|Waiting for water. Sendai, Japan|
So what's a person to do? I'm certainly not an expert on this subject, but it seems that a common-sense approach to solutions could be a good starting point. Here's a short list of what I came up with while pondering the subject:
1) Attitude: Be flexible and have a pro-active and self-reliant mindset. Be ready to do something rather than waiting around for someone to help. Often, during disasters, people are their own worst enemy... frozen in inaction, unable to know what to do or make a decision to do it, and thinking help will be coming soon. Assume help won't be coming.
2) Transportation: Keep the fuel tank of your car, truck, or RV as full as possible. Consider the top half of your tank the fuel you use on a day to day basis, and the bottom half of the tank your emergency supply. With fuel you have a chance to escape the problem in your personal vehicle.
3) Warmth & Shelter: Extra clothing, tarps, tents, para-cord, rain gear, etc. may be critical depending on the situation. Have it available, know how it works, and know where it is. For warmth and cooking, have a means to start a fire and to make the wood to keep it going.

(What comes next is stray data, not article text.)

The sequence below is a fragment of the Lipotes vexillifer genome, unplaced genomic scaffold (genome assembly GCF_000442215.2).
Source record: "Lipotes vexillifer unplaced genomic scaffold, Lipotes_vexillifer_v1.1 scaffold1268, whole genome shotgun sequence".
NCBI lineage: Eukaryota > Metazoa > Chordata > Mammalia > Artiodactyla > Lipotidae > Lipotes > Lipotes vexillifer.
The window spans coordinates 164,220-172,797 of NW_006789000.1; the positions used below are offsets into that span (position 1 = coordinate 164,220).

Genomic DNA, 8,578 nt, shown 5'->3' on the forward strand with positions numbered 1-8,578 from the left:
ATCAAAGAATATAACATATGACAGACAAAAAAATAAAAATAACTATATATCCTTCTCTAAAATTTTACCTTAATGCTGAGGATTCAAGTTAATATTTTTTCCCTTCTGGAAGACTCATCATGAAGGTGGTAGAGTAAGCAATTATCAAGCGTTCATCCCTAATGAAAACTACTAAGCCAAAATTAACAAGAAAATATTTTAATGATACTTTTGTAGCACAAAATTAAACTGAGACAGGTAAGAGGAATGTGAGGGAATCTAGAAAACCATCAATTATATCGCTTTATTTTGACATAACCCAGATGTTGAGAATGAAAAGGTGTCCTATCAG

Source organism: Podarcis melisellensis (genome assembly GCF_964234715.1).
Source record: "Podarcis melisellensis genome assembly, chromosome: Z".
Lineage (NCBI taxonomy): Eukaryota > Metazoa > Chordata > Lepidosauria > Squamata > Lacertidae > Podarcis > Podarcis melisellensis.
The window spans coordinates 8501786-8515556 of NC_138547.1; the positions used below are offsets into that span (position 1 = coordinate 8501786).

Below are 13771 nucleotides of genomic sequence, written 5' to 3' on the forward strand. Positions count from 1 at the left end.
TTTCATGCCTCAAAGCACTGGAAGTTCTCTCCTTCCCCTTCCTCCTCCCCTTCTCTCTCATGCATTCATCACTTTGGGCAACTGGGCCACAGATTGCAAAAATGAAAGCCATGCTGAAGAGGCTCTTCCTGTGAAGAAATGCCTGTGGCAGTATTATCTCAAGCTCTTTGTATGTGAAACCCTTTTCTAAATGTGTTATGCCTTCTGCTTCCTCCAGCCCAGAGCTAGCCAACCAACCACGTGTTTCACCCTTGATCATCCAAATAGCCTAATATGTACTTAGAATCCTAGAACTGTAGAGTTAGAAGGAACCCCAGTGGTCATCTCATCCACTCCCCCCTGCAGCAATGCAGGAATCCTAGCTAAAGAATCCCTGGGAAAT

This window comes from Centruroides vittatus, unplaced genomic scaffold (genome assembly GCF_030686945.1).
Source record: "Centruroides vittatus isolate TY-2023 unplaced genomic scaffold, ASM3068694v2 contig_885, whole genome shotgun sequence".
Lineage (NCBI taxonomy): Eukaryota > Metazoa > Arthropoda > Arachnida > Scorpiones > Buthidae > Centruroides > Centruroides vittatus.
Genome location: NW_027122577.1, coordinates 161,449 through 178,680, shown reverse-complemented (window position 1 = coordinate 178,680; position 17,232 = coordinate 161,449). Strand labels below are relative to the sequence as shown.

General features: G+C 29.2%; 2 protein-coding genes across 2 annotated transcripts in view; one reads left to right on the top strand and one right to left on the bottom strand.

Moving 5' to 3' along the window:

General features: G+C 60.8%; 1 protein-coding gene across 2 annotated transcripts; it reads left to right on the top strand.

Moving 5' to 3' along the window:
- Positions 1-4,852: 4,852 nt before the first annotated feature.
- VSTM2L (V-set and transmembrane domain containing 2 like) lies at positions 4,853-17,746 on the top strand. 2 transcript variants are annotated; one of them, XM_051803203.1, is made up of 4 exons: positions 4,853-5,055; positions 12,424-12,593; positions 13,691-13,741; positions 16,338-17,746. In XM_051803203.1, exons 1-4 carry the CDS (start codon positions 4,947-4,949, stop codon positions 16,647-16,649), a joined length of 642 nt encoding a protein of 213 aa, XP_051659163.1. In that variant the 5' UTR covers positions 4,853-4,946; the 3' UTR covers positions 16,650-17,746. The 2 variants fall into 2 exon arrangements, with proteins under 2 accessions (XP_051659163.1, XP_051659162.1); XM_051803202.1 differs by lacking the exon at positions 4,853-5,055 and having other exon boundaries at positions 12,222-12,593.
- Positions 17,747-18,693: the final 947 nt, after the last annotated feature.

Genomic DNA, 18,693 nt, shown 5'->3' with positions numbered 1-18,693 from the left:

4) Fresh Potable Water: Have water purification tablets, bleach, water filtration systems, etc. available and know how to use them. Clean water is the most critical item a body needs every day and is always in short supply or non-existent during disasters.
5) Food: Have enough high-calorie and energy-dense food available for the survival period so you don't have to put yourself at risk trying to procure food you, and everybody else, needs. It should be canned so it has a long shelf life and doesn't require refrigeration. Besides keeping your energy and strength level up, it'll keep you away from crowds of desperate people at the store.
6) Bug-Out-Bag: Consider having a B.O.B. that contains key elements from the list above and some other tools, etc., that may come in handy. These could also include a basic first aid kit, flashlights and spare batteries, GPS, Leatherman tool, Swiss Army knife, compact saw, hatchet, handgun, radio, two-way radios, cell phone, a supply of cash... You get the idea.
I'm sure this isn't a complete list and uber-survivalists would have a lot to criticize or add. But it's a start. The key to this thinking is to take responsibility for yourself and to NOT leave your survival up to someone else. Like a good first aid kit, you hope you never need to use it. But if you do it's really important to have.
It could make you a survivor.